Sex and Love in the Age of Algorithms

by Rick Searle

How’s this for a 21st century Valentine’s Day tale: a group of religious fundamentalists want to redefine human sexual and gender relationships based on a more than 2,000 year old religious text. Yet instead of doing this by aiming to seize hold of the cultural and political institutions of society, a task they find impossible, they create an algorithm which once people enter their experience is based on religiously derived assumptions users cannot see. People who enter this world have no control over their actions within it, and surrender their autonomy for the promise of finding their “soul mate”.



Virtual reality a new frontier for religions

by Giulio Prisco

In “Virtual reality a new frontier for religions,” published yesterday on Hypergrid Business, I argue that massively popular virtual churches, place of worship and spiritual communities in Virtual Reality (VR) will be developed with next-generation VR systems.



Is Ethics Relative? (Part 3)

by John G. Messerly

If morality is not relative to culture, might it be relative to a person’s beliefs, attitudes, emotions, opinions, desires, wants, etc.? Personal relativism is a theory that holds that moral judgments are relative to, conditioned by, or dependent upon, individuals. This theory has ancient roots, but it’s also popular today.2 These remarks capture the basic idea:



Christianity’s Painfully Mixed Track Record on Slavery

by Valerie Tarico

Taken as a package, the Bible sends mixed messages about slavery, which is why Christian leaders used the Good Book on both sides—including in the lead up to the American civil war. Should a person be able to own another person? Today Christians uniformly say no, and many would like to believe that has always been the case.  But history tells a different story, one in which Christians have struggled to give a clear answer when confronted with questions about human trafficking and human rights.



Primum Non Nocere and the Hippocratic Oath

by Kelly Hills

Unless you’ve been under a rock or on a boat in the middle of the ocean1, you’re aware that the United States is in the middle of a measles outbreak that has, so far, infected over 100 people, and was traced back to December Disneyland visits.



You Am Us

by Giulio Prisco

We all, as individuals and members of societies, dedicate a lot of effort to finding ways to cope with the idea of death. Most believers in traditional Western religions imagine resurrection in an afterlife, where they will be forever reunited with loved ones. Most believers in traditional Eastern religions and spiritual traditions think that, while an otherworldly realm beyond physical reality may eventually be attained, most people go through a long string of lives here on Earth (reincarnation).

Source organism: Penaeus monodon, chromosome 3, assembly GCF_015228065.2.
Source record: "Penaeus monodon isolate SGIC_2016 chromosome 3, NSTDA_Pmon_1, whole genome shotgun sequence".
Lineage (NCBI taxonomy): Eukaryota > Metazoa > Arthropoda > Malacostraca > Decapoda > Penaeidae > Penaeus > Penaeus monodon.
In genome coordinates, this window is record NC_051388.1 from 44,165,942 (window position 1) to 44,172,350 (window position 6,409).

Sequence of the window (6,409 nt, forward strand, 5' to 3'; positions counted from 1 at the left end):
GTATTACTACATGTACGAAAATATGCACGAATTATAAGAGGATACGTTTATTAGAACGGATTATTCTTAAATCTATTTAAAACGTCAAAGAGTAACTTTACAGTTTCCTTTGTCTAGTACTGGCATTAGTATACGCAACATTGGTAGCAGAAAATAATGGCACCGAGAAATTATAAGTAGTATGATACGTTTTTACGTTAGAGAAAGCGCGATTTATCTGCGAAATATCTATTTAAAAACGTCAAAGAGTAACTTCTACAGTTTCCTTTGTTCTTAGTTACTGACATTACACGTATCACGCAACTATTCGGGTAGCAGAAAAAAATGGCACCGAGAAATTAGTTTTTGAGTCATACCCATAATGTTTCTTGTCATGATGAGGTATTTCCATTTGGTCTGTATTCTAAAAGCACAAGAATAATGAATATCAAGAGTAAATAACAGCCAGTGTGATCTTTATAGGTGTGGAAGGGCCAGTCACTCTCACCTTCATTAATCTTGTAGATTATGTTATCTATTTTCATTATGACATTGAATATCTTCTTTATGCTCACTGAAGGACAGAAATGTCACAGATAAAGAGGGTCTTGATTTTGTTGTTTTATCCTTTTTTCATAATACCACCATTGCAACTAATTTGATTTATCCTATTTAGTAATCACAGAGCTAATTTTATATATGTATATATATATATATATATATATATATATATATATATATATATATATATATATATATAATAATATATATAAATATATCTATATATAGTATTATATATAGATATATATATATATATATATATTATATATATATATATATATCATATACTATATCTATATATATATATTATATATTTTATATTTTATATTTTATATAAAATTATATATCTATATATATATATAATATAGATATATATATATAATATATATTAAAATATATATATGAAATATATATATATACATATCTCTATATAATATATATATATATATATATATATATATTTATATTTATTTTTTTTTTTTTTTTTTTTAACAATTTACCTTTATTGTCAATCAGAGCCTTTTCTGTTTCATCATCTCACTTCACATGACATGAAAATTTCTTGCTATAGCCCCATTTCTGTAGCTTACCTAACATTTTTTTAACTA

10 Reasons Popular Versions of Christian Heaven Would be Hell

by Valerie Tarico

Maybe descriptions of Hell are so horrific to keep people from thinking about how hellish popular versions of the Christian Heaven would be—even without Pat Robertson in the mix. Most Westerners are at least vaguely familiar with the popular Christian version of Heaven: pearly gates, streets of gold, winged angels and the Righteous, with their bodies made perfect and immortal, singing the praises of God forever. What’s surprising is how few people have actually thought about what a nightmare this kind of existence would be.

Page 1 of 20 pages  1 2 3 >  Last ›

HOME | ABOUT | FELLOWS | STAFF | EVENTS | SUPPORT  | CONTACT US
SECURING THE FUTURE | LONGER HEALTHIER LIFE | RIGHTS OF THE PERSON | ENVISIONING THE FUTURE
CYBORG BUDDHA PROJECT | AFRICAN FUTURES PROJECT | JOURNAL OF EVOLUTION AND TECHNOLOGY

RSSIEET Blog | email list | newsletter |
The IEET is a 501(c)3 non-profit, tax-exempt organization registered in the State of Connecticut in the United States.

Contact: Executive Director, Dr. James J. Hughes,
56 Daleville School Rd., Willington CT 06279 USA 
Email: director @ ieet.org     phone: 860-297-2376